As we recover from traumatic experiences, we will come to know and inhabit our inner spaces. Feelings of love will follow. God’s spirit conveys his love. Feelings of love, peace, joy, patience, and kindness, all flow from this divine source (see Galatians 5:22-23).
Be patient with yourself. You are stronger than you think and more powerful than you know. Spiritual learning and emotional healing are incremental; it happens step by step. Even when we feel like God doesn’t hear us, he can guide our path to people and ideas that will resonate with our spirits and bring healing.
Love for neighbor and self can lessen the division we create between “us” and “them.” Our unresolved trauma separates us from those who believe or live differently than we do. It is easy to direct fear and anger toward those who don’t agree with our views. It is harder to consider our emotions and think about why those feelings arise.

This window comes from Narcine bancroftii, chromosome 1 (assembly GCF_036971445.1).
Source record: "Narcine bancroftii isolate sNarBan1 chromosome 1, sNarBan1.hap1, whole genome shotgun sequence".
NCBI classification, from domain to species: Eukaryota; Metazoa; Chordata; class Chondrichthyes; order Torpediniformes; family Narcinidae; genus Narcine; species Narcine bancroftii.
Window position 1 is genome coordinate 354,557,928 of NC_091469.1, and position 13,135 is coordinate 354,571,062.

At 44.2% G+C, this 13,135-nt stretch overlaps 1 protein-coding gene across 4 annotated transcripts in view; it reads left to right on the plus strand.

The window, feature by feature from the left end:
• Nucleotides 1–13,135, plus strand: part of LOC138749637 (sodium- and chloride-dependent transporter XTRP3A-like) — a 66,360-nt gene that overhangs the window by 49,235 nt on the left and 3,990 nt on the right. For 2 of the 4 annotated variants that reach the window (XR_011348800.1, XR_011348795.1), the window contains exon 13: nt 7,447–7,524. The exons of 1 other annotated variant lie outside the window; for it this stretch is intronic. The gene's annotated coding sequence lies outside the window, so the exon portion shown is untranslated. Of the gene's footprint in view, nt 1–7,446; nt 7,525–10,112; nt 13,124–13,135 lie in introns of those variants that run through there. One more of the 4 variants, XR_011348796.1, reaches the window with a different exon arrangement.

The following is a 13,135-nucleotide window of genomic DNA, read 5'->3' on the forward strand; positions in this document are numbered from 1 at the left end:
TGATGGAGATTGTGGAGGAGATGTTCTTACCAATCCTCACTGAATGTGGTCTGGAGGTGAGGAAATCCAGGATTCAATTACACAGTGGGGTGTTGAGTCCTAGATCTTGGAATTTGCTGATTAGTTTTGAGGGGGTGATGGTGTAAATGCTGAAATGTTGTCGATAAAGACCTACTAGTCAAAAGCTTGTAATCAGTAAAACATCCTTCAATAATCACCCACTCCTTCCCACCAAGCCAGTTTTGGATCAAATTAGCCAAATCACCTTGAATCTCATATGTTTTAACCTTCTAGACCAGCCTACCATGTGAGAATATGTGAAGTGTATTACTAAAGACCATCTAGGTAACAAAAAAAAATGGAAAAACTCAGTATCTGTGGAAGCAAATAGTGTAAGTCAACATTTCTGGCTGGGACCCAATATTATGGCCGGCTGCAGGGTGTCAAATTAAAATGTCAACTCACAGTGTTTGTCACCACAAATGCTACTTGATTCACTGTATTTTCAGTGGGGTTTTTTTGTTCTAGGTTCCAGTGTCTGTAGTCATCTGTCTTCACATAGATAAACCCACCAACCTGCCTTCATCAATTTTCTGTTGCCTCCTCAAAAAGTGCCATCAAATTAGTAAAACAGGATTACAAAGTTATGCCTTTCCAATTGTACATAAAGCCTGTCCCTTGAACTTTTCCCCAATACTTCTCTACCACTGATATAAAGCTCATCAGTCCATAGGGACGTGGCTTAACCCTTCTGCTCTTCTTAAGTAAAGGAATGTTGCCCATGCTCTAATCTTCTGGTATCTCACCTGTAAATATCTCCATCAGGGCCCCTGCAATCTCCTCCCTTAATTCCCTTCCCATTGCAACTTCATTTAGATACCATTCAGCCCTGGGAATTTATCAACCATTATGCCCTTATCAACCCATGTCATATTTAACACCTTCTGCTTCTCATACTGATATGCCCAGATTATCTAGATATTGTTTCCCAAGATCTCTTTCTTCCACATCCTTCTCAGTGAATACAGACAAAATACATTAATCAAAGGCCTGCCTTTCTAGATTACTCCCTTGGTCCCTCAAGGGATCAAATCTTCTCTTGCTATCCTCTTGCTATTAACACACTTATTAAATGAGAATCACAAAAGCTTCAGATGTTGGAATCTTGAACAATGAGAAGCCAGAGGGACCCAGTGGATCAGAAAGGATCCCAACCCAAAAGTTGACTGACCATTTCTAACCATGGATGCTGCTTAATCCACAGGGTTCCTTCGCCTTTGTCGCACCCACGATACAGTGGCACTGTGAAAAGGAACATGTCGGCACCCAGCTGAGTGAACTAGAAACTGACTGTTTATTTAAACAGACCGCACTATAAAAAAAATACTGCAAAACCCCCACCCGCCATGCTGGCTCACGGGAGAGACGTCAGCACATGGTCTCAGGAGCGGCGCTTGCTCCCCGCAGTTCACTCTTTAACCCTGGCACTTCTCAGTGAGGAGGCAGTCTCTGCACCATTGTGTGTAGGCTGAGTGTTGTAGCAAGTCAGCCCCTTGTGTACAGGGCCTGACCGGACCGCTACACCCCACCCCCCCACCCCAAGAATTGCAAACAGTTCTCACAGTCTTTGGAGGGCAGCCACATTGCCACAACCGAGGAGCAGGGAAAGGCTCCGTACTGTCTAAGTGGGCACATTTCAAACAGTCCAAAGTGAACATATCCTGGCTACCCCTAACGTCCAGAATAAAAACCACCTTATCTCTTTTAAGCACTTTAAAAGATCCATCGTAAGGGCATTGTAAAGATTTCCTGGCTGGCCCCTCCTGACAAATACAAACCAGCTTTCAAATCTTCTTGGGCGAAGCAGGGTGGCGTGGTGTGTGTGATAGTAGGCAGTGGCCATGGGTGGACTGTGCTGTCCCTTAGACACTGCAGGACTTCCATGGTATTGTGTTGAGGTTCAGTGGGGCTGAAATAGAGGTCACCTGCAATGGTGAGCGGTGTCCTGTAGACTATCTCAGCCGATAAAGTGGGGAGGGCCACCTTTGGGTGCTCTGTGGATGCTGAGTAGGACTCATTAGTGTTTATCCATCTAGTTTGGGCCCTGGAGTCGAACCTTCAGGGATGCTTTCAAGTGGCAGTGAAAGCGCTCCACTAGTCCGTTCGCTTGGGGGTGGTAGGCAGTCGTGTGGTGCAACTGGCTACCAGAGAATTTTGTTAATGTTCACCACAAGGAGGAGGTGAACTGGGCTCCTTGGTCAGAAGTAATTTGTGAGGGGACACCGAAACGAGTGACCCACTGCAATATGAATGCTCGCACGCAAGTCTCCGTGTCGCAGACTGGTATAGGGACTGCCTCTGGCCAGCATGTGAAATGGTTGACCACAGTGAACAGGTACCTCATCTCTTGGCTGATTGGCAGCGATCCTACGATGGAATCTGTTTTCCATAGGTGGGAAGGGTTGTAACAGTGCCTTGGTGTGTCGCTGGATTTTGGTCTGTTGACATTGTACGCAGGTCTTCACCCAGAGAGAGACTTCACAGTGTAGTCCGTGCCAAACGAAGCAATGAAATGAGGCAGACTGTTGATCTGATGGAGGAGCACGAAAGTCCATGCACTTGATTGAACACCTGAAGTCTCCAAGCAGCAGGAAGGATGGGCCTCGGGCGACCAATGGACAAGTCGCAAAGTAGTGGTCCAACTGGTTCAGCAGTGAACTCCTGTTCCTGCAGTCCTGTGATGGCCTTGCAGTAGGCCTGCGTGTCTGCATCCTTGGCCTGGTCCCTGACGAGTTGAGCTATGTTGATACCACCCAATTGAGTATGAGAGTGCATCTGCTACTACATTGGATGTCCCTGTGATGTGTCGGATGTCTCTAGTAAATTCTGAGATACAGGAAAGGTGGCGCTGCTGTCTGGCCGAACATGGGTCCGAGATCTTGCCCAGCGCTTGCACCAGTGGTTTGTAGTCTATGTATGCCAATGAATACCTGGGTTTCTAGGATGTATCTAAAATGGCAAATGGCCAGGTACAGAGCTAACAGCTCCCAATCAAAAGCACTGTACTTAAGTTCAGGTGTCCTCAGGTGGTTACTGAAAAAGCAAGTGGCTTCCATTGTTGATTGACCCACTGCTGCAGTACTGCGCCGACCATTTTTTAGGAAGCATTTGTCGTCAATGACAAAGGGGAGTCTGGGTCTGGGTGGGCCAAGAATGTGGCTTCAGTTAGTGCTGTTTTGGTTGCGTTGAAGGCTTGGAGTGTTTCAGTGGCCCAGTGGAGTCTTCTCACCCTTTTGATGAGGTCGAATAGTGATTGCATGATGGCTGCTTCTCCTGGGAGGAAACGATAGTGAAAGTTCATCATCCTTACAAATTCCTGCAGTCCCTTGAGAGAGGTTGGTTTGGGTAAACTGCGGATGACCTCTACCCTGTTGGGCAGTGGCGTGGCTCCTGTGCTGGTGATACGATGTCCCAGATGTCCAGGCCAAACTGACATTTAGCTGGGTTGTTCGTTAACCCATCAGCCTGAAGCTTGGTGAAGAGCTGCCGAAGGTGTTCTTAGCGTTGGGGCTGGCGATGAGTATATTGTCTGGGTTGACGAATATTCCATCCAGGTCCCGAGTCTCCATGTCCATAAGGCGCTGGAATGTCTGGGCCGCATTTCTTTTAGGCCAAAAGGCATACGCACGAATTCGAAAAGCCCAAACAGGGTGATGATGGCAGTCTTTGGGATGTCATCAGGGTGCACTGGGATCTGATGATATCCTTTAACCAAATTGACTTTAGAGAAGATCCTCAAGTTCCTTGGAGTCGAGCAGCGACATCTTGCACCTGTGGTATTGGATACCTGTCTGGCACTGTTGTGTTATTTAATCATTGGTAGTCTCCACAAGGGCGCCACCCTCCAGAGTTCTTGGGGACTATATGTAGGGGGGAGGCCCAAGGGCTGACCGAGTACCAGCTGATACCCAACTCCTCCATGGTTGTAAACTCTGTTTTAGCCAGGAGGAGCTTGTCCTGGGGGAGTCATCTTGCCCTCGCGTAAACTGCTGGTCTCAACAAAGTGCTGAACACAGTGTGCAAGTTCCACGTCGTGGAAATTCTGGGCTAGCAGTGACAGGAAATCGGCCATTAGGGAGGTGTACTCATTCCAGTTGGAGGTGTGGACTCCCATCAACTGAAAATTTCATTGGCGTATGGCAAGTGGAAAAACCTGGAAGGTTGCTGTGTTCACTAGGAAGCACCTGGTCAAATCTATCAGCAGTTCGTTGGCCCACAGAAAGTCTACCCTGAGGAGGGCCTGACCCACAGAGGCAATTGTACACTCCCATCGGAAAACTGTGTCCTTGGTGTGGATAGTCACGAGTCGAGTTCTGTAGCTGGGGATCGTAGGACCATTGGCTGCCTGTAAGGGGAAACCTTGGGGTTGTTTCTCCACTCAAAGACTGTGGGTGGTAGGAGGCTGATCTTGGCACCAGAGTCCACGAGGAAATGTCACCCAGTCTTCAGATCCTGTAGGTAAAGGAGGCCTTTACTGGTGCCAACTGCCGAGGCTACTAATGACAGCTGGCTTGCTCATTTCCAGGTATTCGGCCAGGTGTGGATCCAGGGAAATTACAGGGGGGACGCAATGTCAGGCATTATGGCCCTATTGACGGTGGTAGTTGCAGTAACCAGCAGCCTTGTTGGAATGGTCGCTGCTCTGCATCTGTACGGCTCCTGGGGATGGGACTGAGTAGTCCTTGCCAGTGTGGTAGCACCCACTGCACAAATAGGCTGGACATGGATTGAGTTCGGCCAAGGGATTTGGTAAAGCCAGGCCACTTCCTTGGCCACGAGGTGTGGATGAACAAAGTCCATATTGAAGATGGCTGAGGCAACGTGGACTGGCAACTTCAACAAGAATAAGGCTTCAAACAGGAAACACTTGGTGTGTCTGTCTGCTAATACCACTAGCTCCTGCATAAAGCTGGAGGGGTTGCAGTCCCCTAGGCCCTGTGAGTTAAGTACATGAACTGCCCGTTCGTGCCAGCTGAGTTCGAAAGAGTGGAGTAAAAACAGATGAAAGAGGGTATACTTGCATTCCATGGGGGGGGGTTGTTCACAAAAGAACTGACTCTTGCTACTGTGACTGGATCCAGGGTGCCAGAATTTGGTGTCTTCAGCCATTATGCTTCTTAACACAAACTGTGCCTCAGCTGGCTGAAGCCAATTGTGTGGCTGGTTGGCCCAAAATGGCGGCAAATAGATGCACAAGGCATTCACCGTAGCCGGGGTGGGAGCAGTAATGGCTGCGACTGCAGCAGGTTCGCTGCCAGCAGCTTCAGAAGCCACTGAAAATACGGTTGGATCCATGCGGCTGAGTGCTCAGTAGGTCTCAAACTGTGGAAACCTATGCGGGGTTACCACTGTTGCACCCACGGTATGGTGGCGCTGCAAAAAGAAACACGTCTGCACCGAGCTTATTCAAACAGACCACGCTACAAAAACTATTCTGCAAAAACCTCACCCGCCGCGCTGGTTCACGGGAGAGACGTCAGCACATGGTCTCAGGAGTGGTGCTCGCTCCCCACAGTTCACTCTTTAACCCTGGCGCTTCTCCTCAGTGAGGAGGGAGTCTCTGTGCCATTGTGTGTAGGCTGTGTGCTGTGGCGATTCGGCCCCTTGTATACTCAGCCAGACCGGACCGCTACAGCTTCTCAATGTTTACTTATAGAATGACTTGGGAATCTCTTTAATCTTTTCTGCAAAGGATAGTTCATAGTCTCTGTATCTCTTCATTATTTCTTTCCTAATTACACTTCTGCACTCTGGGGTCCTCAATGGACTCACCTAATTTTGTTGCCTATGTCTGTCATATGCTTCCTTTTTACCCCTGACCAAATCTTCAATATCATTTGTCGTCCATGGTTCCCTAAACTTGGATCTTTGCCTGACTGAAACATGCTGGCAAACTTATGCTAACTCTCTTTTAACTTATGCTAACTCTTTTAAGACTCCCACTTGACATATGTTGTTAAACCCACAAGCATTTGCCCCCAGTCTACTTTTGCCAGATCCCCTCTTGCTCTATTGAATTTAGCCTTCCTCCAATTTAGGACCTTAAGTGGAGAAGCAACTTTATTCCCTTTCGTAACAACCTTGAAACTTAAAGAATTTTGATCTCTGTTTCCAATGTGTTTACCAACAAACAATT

The process of becoming trauma-informed can help us to develop compassion. We can overcome personal barriers that prevent us from reaching out to others in loving ways. We will be able to feel and share more of God’s love.
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I wrote this column for the Faith section of our local paper, The Frontiersman, in Palmer, Alaska. It provides a basic introduction to trauma, ACEs, and trauma-informed care. Then connects loving ourselves and others to ideas for developing a trauma-informed faith or congregation.